Visualisation with Team Sociomapping

After the theatre scenarios were complete, every team member was asked to two questions: 1) to rank how ‘mutually positive’ their relationship had been with each colleague? and 2) how happy were they with the position they had at work?

These results were then visualized through the Sociomapping tool, which showed a sort of topographic ‘map like’ illustration of how each member connected with their fellow teammates, providing each member a view of how they themselves were perceived by the other members of their team.

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For us the purpose of the Visualization tool was not diagnostic per say, but as a sense-making tool; it was proposed that instead of analyzing the results, the team members stand up and play out the their places with respect to each other on the floor, as the Socio-map illustrated on the computer screen.

We found this approach helpful in taking us away from ‘analytical judgement’ towards opening the space for understanding and co-creation. For example, the IT Lead could voice “I really hate that I’m so far from the New Project Manager and wish we could have a better relationship together.”

This interest-led approach opened up the space for authentic inquiry into the obstacles that had created distances between team members, and how the team could overcome these challenges in the future – connecting each team member’s point of view to see the whole elephant. This process would enable the team to design ‘interventions’ from within the group itself that might benefit the group’s behaviour and dynamic, and run them for 1-month intervals before re-assessing to evaluate if the intervention had been successful at helping the team develop, with the goal of becoming greater than the sum of their parts.

Suggested areas of further research included ways to ensure team members felt safe in answering the Socio-mapping questionnaire truthfully, and ways to explore power dynamics and how they might be addressed with the help of this tool.

About the Host and explorers/actors

ssillettStephen Sillett is co-executive director of Aiding Dramatic Change ~ in Development (ADCID), and helps the organization research, facilitate and direct dialogue, drama and art processes for healing and community development. He directs InFusion Labs where theatre artists, therapists, scientists and social practitioners explore spatial approaches to exploration and discovery.

The actors in the team were Patricia Kambitsch, Tim Lloyd, Geoff Foulds, Lauren Stein, Kelly Okamura. Pam Patel stepped into the scenario as a disruptor character, but was not mapped as part of the team dynamics.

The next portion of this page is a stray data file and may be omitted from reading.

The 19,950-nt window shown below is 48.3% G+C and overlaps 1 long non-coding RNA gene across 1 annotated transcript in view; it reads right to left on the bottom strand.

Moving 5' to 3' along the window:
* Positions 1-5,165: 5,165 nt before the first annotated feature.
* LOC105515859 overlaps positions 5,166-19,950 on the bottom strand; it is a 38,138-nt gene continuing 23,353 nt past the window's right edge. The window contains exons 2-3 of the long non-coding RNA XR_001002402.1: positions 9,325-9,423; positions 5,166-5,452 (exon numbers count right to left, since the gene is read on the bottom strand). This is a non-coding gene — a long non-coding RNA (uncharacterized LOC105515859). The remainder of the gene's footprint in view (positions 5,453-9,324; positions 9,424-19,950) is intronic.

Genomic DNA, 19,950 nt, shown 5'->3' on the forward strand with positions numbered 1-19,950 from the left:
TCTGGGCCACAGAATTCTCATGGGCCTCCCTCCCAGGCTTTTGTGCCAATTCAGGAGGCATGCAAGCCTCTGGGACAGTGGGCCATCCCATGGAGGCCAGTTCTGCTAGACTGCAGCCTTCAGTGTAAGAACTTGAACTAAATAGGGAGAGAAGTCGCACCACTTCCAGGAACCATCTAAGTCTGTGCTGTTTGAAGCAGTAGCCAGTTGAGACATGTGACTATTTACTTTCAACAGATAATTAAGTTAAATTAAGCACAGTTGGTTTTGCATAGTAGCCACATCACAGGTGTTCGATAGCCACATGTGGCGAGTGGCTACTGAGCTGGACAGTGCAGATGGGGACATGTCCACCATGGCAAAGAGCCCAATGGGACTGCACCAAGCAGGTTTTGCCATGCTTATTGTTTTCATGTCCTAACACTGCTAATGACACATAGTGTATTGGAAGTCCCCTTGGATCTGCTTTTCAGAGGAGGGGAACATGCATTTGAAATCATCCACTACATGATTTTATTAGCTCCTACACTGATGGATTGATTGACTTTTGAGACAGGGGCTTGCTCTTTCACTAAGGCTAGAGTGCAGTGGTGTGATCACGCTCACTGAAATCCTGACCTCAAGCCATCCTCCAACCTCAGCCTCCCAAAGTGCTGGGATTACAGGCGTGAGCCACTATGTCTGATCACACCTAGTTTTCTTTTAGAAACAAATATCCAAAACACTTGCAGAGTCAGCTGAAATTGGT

If you see potential for such teams development in your areas of practice please email Stephen.

Living & Dying through Change & Transformation

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How do we make sense of the lifecycles in our individual lives, organizations, and systems?

How might we act and respond to ongoing change in ways that support individual and organizational resiliency?

August’s DwD was hosted by Vanessa Reid, with a session exploring the ways in which we make sense of the change in our personal and organizational lives.

Drawing from concepts of the Panarchy cycle, Vanessa worked with participants to discover how cycles of living and dying can help us to better understand the ways in which our actions can support or hinder transitional phases in our personal and organizational lives.

We explored the fears and disturbances that come up in transitions – such as “not-knowing”, uncertainty, grief, and chaos, to find how these can be leadership skills that we can hone. The group explored the nature of “practice leadership” for our individual and collective transitions, and translate concepts and models into a living practice.

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Cycle

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Vanessa and Chris Lee working the floor at Lambert Lounge. The ecocycle loop sketch is taking shape at Vanessa’s feet on the floor.

 

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About the Host

Vanessa Reid is the co-founder of Living Wholeness Institute, which works with citizens, teams, organizations and social movements around the globe on initiatives that are transforming broken systems and creating new, deeply sustainable social realities. She is the former executive director of Montreal’s Santropol Roulant, an innovative non-profit working with food and intergenerational relationship as a catalyst for social change. As the executive publisher of ascent magazine and timeless books, she co-created an organizational process of conscious closure, and stewards many end-of-life processes with people, families and systems.

Most recently, she has been living and working in Greece and the Middle East where the contexts of systemic collapse is asking citizens to respond in fundamentally new ways. She is a co-founder of the SIZ (Systemic Innovation Zone – Greece) working with citizens and groups towards new forms of participation and democracy, through the Art of Participatory Leadership. She co-created the practice grounds for social innovation labs including the Finance Innovation Lab and Tasting the Future-UK.